There are some big changes on the way in childcare.
The Federal Government is considering big changes to the childcare system and has announced a new pilot program to subsidise nannies for working families.
The program is aimed at parents who have difficulty fitting in with mainstream childcare: shift workers like nurses and police officers, those whose children have special needs, and people living in rural areas. It’s restricted to families making less than $250,000.
The nannies have to be attached to an approved service (to stop people from paying their own family members), be at least 18, hold a first-aid certificate, and have passed a working-with-children check.
The pilot program is set to start in January next year, and is aimed at subsidising nannies for 10,000 children over the two years it runs.
Okay, so you can pick holes in it. The nannies don't need to have any early childhood qualifications, so they might not provide the same standard of care as childcare workers. Parents might ask the nannies to do some housework in their quiet moments, which would mean they'd effectively be getting free housekeepers. Childcare centres might have staffing issues if their workers quit to become nannies.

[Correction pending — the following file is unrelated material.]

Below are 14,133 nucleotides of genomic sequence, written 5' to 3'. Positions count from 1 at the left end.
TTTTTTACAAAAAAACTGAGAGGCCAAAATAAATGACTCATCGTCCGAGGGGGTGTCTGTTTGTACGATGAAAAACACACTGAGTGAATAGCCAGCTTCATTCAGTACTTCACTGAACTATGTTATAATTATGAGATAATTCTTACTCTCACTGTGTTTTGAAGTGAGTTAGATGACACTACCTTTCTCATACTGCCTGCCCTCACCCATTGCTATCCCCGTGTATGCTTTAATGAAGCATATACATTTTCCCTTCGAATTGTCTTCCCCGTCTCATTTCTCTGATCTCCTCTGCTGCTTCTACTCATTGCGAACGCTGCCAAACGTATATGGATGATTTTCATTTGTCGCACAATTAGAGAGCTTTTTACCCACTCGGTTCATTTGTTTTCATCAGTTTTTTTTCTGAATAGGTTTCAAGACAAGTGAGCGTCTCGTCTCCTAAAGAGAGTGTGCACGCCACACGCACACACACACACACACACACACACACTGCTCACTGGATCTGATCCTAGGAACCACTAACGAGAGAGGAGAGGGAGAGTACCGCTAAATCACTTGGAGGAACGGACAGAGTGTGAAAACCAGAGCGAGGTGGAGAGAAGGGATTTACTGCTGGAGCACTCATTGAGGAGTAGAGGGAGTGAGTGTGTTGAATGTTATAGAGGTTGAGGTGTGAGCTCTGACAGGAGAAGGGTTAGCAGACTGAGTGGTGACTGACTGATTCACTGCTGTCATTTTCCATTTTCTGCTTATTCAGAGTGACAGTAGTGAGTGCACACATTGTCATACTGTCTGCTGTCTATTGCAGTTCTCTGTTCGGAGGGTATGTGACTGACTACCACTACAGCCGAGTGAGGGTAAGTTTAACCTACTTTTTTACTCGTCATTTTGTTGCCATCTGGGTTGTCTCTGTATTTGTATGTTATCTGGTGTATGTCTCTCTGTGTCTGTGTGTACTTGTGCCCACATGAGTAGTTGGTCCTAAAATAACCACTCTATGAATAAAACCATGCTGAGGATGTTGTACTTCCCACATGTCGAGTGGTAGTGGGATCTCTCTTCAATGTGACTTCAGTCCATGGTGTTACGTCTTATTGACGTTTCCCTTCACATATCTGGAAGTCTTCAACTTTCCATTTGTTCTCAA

But it's a start. Some thinking has gone into it. It's trying to help working parents who need help. It could open up more jobs for nannies. It's definitely better than shoveling money at the most highly paid working mums.
That's not the only big news today about childcare, though. The Government is looking at introducing an "activity test" for childcare subsidies in the upcoming budget. That means that parents would have to prove they're working or studying over a certain set of hours to get the childcare benefit and childcare rebate. Parents on welfare are likely to be hardest hit, with Early Childhood Australia estimating that up to 100,000 low-income families could miss out.